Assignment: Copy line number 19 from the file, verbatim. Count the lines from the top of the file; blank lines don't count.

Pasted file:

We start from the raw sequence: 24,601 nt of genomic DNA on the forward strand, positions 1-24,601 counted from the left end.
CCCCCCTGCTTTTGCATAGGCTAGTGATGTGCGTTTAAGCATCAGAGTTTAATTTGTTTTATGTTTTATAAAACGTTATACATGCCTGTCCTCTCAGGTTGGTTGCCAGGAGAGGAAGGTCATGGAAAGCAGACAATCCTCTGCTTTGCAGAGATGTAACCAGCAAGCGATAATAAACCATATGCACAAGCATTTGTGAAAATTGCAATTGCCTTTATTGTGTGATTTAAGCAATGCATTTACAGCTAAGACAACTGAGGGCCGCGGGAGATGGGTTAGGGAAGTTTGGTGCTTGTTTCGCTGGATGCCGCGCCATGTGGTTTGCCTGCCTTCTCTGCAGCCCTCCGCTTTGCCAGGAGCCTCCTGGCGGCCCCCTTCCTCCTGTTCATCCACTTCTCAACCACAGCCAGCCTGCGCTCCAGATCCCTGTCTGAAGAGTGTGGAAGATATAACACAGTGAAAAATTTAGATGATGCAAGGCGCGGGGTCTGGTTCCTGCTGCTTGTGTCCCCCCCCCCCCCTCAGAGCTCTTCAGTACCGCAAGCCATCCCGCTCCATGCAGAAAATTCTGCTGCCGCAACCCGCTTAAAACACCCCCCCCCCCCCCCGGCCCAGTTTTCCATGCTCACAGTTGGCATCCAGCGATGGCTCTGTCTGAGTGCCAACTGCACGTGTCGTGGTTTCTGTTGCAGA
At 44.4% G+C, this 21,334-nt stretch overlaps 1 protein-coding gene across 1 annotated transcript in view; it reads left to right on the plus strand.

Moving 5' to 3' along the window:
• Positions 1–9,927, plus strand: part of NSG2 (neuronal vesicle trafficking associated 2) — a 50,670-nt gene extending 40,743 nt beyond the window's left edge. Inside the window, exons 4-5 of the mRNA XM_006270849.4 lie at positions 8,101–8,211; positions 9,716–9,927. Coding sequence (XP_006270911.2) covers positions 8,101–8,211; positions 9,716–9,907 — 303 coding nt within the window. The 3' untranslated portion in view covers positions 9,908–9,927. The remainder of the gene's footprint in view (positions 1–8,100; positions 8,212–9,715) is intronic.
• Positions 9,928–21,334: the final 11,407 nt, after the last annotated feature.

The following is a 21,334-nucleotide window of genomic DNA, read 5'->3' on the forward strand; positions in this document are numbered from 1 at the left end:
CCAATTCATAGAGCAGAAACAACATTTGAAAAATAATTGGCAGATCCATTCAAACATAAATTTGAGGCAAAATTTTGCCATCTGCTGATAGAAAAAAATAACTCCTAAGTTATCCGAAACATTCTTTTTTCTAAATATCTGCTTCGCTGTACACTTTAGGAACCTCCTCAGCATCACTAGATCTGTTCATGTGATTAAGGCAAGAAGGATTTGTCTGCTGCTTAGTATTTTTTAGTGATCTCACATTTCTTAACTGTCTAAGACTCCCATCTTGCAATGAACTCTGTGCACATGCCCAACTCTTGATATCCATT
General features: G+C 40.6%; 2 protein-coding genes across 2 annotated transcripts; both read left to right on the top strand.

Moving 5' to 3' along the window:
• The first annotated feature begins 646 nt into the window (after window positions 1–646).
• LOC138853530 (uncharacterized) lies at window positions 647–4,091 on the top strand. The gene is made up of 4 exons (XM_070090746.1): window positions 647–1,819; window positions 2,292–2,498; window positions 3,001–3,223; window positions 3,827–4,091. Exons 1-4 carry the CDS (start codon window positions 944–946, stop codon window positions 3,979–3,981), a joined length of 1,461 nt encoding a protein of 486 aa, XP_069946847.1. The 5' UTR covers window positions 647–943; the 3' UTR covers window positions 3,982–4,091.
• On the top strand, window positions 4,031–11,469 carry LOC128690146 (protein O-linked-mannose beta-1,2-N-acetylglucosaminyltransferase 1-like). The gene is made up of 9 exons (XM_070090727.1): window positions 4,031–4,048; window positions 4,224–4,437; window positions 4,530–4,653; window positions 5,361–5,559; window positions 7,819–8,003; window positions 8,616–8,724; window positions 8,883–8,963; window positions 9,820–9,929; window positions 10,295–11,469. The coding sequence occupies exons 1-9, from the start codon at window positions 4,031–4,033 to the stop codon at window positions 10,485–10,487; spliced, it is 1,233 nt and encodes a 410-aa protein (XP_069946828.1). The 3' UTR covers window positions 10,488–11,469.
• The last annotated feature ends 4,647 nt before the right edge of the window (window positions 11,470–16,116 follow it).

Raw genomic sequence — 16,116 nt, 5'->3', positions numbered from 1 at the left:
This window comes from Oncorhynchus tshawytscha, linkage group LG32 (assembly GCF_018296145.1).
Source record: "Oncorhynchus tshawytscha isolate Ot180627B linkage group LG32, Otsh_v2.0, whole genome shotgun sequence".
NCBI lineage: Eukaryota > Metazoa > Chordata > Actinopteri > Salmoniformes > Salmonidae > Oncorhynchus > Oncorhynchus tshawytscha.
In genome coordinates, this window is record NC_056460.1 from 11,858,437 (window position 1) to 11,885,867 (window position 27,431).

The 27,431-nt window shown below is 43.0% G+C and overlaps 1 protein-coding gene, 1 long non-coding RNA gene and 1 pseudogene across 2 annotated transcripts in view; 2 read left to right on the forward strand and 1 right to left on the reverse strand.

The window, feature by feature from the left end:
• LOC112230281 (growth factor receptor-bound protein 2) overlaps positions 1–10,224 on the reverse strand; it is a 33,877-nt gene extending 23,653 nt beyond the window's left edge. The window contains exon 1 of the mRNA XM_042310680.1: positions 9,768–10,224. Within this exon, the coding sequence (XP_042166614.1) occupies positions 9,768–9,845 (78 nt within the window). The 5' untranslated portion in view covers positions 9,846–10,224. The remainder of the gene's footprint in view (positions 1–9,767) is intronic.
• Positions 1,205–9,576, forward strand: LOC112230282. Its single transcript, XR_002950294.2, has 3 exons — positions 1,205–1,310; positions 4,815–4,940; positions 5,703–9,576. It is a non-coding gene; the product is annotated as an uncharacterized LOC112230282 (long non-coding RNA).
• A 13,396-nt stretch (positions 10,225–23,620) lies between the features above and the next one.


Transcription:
In genome coordinates, this window is record NC_056460.1 from 11,858,437 (window position 1) to 11,885,867 (window position 27,431).